June 29 (Bloomberg) -- Anthony Davis said he told himself not to get nervous when his moment in the spotlight at the National Basketball Association draft arrived.
“You just sit there at night, waiting on the day to come,” he said after becoming the top overall pick by the New Orleans Hornets last night. “When I was at that table and David Stern said ‘New Orleans is on the clock -- five minutes,’ I started shaking. It just hit me right then and there.”
Stern, the league’s commissioner, soon greeted the 19-year-old Davis at the Prudential Center in Newark, New Jersey, signaling the start of a career that includes a guaranteed minimum salary of $4.3 million next season, potential for millions more in endorsements and the pressure of lifting a team that had a Western Conference-low 21 wins in 2011-12.
Davis, one of a record six University of Kentucky players drafted last night, found the spotlight quickly as a college freshman in leading his team to the National Collegiate Athletic Association championship as a freshman in April. He was chosen the Associated Press Player of the Year, averaging 14.2 points, 10.4 rebounds and 4.7 blocks per game.
Davis was a shooting guard as a high school freshman before a growth spurt turned him into a forward. He enters the NBA at 6-foot-10 and said last night that he was taking his time in signing endorsement deals and a contract with a shoe company.
Those companies will now face the pressure of judging whether Davis has the ability to handle all of his responsibilities as the top pick, according to Matt Delzell, group account director in the celebrity endorsement practice at the Marketing Arm, which measures celebrity status in the U.S.
“Generally, big guys are harder to market, mostly because they aren’t relatable,” Delzell said in an e-mail. “Kids on the playground and kids in the suburbs can imagine playing shooting guard and being 6-foot-3. It’s hard for a kid to imagine being 6-10.”
Davis and his supporters already are banking on one of his physical characteristics. They trademarked the phrases “Fear the Brow” and “Raise the Brow” this month to capitalize on his distinctive run-together eyebrows.
“My parents and agent came at me with the idea about trademarking,” Davis said last night at a news conference. “They said, ‘There’s no point in you having it and other guys making money when it’s yours,’ so I thought it was a great idea.”
It signals a comfort with the spotlight that Davis says he learned during his lone year at the Lexington, Kentucky, school.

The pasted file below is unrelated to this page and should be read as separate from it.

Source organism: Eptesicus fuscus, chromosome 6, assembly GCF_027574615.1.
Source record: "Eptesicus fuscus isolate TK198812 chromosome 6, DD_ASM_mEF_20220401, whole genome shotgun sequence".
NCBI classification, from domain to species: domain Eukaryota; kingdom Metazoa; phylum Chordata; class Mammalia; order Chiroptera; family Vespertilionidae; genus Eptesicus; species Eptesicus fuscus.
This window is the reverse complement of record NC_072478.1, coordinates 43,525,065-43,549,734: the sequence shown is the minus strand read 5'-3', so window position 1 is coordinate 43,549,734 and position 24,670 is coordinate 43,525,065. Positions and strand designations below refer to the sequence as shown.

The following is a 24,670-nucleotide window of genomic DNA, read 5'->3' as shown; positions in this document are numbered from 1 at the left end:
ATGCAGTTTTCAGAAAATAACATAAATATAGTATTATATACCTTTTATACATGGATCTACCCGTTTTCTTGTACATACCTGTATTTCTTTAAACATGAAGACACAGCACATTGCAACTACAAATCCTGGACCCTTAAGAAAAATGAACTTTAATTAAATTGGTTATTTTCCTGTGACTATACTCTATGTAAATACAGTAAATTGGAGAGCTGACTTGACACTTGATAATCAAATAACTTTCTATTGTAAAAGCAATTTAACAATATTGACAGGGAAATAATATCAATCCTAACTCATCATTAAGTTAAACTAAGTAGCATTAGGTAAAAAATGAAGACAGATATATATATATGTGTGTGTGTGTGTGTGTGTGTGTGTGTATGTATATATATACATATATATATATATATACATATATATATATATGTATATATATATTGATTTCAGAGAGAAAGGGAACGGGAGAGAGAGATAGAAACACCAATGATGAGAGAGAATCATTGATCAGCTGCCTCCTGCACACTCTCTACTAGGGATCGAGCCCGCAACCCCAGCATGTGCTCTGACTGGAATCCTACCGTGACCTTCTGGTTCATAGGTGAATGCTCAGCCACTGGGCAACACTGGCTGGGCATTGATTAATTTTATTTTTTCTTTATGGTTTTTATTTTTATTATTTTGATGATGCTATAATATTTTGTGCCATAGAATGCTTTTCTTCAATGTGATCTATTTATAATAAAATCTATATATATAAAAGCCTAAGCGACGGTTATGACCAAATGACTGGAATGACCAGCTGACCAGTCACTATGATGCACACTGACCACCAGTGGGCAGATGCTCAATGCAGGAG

“Especially the six who played, we hit the spotlight all the time and I think it really prepared me,” Davis said.
His college coach, John Calipari, said Davis is a bright kid who will handle the business side of being a top professional basketball player well. Calipari himself trademarked the term “Refuse to Lose” several years ago.
“I told him, ‘I didn’t know I was teaching you the business side,”’ Calipari said in an interview. “He learned well from me.”
It was the first time six players from the same school were selected since the draft was shortened to two rounds in 1989.
Guard Michael Kidd-Gilchrist went second overall to the Charlotte Bobcats, joining with Davis to become the first pair of college teammates selected with the top two picks in the history of the draft.
Other Wildcats taken during the 60-pick draft were Terrence Jones, 18th to the Houston Rockets; Marquis Teague, 29th to the Chicago Bulls; Doron Lamb, 42nd to the Milwaukee Bucks; and Darius Miller, 46th, joining Davis on the Hornets.
The Washington Wizards selected Florida guard Bradley Beal with the third overall pick, followed by Syracuse guard Dion Waiters to the Cleveland Cavaliers and Kansas forward Thomas Robinson to the Sacramento Kings.
Both New York teams were without a first-round draft pick. The Nets, who played in the Prudential Center last season and are moving to a new arena in Brooklyn beginning with the 2012-13 campaign, drafted Kansas point guard Tyshawn Taylor with the 41st pick and Turkish forward Ilkan Karaman with the 47th.
The Knicks chose Kostas Papanikolaou of Greece at No. 48, drawing boos from fans at the arena who weren’t familiar with the forward.
The Hornets also drafted Duke guard Austin Rivers with the 10th pick. New Orleans finished the lockout-shortened season with a 21-45 record, tied with the Cavaliers for the third-worst mark in the NBA behind the Bobcats (seven wins) and the Wizards (20). The Hornets have reached the second round of the playoffs once in 10 years.
Davis, who weighs 220 pounds (100 kilograms), said he needs to get physically stronger to compete at the pro level.
He’ll need to succeed as an NBA player before becoming a marketing superstar, said Matt Fleming, a senior manager at the Dallas-based Marketing Arm.
“If he performs at the game-changing level that some NBA experts are predicting, and he’s able to turn New Orleans into a winner, the deals will come,” Fleming said in an e-mail. “Winning is a key variable.”
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